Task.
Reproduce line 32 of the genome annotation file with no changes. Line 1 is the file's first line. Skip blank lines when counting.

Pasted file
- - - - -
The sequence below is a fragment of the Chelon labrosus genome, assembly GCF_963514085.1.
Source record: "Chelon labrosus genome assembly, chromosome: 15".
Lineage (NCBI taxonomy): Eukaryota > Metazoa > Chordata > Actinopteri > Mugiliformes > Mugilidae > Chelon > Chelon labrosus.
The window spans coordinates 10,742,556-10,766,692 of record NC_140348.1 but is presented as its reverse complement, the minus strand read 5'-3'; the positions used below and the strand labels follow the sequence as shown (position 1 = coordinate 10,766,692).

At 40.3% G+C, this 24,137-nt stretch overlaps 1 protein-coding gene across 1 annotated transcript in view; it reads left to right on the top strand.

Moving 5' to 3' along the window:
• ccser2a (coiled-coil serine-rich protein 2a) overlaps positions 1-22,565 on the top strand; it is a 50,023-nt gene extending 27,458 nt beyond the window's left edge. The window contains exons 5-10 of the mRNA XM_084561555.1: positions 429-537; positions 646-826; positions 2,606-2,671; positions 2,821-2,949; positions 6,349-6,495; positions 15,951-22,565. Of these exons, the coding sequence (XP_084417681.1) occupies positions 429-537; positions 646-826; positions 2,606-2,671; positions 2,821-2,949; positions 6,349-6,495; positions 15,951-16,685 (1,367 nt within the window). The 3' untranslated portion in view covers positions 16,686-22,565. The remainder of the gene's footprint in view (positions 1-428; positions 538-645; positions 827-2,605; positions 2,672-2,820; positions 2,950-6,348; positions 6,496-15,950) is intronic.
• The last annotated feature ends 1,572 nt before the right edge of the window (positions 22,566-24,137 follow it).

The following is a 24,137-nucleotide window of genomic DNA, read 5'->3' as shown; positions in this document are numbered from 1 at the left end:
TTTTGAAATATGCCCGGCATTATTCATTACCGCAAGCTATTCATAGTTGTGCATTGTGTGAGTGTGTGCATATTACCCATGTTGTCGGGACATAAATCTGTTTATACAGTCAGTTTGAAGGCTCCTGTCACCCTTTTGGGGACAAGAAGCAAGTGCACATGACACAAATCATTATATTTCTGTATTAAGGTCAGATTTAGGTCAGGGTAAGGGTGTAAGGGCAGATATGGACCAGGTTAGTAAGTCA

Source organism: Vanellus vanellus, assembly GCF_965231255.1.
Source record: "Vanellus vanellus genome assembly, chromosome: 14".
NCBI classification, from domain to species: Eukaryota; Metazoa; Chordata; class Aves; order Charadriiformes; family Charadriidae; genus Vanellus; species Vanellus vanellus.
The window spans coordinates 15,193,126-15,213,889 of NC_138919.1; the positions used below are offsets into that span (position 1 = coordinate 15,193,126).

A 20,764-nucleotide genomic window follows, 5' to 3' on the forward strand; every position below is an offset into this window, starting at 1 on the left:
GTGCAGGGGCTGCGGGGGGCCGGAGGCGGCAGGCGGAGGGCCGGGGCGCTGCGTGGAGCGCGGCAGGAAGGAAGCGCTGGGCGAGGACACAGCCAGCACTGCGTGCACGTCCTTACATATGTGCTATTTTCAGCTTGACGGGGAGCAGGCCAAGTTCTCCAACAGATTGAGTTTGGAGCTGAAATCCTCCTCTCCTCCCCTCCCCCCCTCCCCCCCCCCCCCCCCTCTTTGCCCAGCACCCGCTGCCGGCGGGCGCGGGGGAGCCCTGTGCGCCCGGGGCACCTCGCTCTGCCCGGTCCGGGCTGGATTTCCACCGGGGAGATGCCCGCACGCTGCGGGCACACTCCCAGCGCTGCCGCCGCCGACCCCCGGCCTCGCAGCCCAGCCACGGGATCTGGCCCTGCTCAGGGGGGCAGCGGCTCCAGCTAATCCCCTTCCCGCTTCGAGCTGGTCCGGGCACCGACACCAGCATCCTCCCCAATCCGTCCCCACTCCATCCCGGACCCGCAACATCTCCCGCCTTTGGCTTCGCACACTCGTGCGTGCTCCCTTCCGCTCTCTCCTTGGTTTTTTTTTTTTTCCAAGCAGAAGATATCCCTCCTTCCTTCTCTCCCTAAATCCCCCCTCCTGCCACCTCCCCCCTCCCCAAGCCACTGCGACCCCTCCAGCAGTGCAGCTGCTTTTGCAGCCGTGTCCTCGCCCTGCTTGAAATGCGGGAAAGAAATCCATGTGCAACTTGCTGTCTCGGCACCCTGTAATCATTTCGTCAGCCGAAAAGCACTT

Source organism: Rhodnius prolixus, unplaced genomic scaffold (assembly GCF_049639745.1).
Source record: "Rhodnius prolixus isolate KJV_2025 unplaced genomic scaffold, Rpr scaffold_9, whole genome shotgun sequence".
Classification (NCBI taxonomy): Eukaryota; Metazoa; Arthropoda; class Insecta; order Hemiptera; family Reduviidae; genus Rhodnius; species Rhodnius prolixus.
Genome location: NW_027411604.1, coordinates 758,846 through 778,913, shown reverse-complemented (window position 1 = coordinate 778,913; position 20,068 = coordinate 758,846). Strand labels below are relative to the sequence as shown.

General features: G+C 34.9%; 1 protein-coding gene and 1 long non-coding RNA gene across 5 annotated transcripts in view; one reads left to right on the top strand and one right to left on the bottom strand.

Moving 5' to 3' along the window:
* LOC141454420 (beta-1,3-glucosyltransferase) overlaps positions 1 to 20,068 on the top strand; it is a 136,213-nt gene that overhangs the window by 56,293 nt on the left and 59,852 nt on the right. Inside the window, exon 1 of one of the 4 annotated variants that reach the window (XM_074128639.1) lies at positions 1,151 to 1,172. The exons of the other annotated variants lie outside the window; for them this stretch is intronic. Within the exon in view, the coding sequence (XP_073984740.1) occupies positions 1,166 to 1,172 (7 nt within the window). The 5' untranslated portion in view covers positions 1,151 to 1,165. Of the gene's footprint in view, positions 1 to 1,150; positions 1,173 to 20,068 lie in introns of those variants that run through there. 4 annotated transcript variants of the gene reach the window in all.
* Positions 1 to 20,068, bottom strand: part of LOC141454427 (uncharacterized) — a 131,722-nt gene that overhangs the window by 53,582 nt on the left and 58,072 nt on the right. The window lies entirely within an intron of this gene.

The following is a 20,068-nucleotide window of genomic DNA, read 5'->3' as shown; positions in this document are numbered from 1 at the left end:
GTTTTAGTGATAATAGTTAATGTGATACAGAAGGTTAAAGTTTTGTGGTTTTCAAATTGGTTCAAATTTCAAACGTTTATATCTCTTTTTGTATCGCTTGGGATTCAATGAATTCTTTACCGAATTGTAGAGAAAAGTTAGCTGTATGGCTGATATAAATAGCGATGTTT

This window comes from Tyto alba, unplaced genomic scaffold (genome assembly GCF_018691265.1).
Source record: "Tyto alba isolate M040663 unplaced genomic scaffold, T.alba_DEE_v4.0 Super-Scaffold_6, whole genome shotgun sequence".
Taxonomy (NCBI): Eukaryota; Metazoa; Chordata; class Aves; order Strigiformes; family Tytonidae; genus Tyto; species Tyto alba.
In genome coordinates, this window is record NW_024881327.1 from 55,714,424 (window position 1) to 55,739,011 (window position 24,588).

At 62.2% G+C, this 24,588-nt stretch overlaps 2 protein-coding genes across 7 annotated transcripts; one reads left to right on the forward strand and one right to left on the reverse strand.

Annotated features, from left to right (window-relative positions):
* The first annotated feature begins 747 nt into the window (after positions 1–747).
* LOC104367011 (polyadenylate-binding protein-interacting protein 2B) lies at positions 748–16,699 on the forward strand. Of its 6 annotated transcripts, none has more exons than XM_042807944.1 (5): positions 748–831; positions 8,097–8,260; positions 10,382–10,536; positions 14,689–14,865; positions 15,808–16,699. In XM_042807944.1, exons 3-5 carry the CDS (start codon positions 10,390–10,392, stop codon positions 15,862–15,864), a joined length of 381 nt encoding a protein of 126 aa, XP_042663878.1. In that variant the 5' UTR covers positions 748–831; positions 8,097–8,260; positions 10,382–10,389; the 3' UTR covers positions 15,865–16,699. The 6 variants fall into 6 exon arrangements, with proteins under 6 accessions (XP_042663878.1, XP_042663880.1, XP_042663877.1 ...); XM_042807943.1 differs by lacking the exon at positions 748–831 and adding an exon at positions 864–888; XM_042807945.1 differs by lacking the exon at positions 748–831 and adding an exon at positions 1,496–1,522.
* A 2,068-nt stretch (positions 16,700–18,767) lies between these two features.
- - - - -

Annotated features, from left to right (window-relative positions):